Thus, they may be fierce and strong like the Dragon, but at the same time emotional and intuitive like the Pig. The Pig belongs to the fourth Trine of the Chinese zodiac, it is most compatible with the Rabbit. The gentle and sensitive Goat is most compatible with the Pig. Two Pigs can get along well with each other, it is said that the relationship between these three archetypes work best as they strive for aestheticism, a more philosophical, intellectual approach in life. Their calm nature gives them great leadership abilities, they are artistic, intuitive and well-mannered. These souls love the preliminaries in love, are fine artists in their lovemaking; the Rabbit and Pig have been bestowed with calmer natures than the other nine signs. These three are co
The pound sterling known as the pound and less referred to as sterling, is the official currency of the United Kingdom, Guernsey, the Isle of Man, South Georgia and the South Sandwich Islands, the British Antarctic Territory, Tristan da Cunha. It is subdivided into 100 pence. A number of nations that do not use sterling have currencies called the pound. Sterling is the third most-traded currency in the foreign exchange market, after the United States dollar, the euro. Together with those two currencies and the Chinese yuan, it forms the basket of currencies which calculate the value of IMF special drawing rights. Sterling is the third most-held reserve currency in global reserves; the British Crown dependencies of Guernsey and the Isle of Man produce their own local issues of sterling which are considered equivalent to UK sterling in their respective regions. The pound sterling is used in Gibraltar, the Falkland Islands, Saint Helena and Ascension Island in Saint Helena and Tristan da Cunha; the Bank of England is the central bank for the pound sterling, issuing its own coins and banknotes, regulating issuance of banknotes by private banks in Scotland and Northern Ireland.
Banknotes issued by other jurisdictions are not regulated by the Bank of England. The full official name pound sterling, is used in formal contexts and when it is necessary to distinguish the United Kingdom currency from other currencies with the same name. Otherwise the term pound is used; the currency name is sometimes abbreviated to just sterling in the wholesale financial markets, but not when referring to specific amounts. The abbreviations "ster." and "stg." are sometimes used. The term "British pound" is sometimes incorrectly used in less formal contexts, it is not an official name of the currency; the exchange rate of the pound sterling against the US dollar is referred to as "cable" in the wholesale foreign exchange markets. The origins of this term are attributed to the fact that in the 1800s, the GBP/USD exchange rate was transmitted via transatlantic cable. Forex traders of GBP/USD are sometimes referred to as "cable dealers". GBP/USD is now the only currency pair with its own name in the foreign exchange markets, after IEP/USD, known as "wire" in the forward FX markets, no longer exists after the Irish Pound was replaced by the euro in 1999.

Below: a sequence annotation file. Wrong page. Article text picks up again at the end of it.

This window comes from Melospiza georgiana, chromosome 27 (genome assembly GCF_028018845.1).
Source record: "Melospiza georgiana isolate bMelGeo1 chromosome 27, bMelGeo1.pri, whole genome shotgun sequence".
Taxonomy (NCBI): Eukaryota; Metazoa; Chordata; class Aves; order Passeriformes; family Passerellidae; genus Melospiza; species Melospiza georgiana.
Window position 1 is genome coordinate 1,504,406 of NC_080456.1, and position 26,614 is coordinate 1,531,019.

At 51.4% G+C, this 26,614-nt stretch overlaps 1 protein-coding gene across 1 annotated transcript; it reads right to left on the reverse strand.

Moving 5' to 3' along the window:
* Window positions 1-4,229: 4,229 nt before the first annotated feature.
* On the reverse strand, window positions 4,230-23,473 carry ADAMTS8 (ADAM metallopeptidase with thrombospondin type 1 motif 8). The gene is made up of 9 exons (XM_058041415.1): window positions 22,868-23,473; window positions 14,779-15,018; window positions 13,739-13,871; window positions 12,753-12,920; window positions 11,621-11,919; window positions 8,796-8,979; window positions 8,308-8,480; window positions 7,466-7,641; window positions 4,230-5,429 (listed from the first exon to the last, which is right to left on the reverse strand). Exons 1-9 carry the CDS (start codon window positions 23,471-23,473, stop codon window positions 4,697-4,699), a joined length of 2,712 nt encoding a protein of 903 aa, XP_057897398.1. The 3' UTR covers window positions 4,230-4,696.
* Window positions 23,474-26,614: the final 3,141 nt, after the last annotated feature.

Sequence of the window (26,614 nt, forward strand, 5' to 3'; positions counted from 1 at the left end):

There is apparent convergence of opinion regarding the origin of the term "pound sterling", toward its derivation from the name of a small Norman silver coin, away from its association with Easterlings or other etymologies. Hence, the Oxford English Dictionary state that the "most plausible" etymology is derivation from the Old English steorra for "star" with the added diminutive suffix "-ling", to mean "little star" and to refer to a silver penny of the English Normans; as another established source notes, the compound expression was derived: However, the perceived narrow window of the issuance of this coin, the fact that coin designs changed in the period in question, led Philip Grierson to reject this in favour of a more complex theory. Another argument that the Hanseatic League was the origin for both the origin of its definition and manufacture, in its name is that the German name for the Baltic is "Ost See", or "East Sea", from this the Baltic merchants were called "Osterlings", or "Easterlings".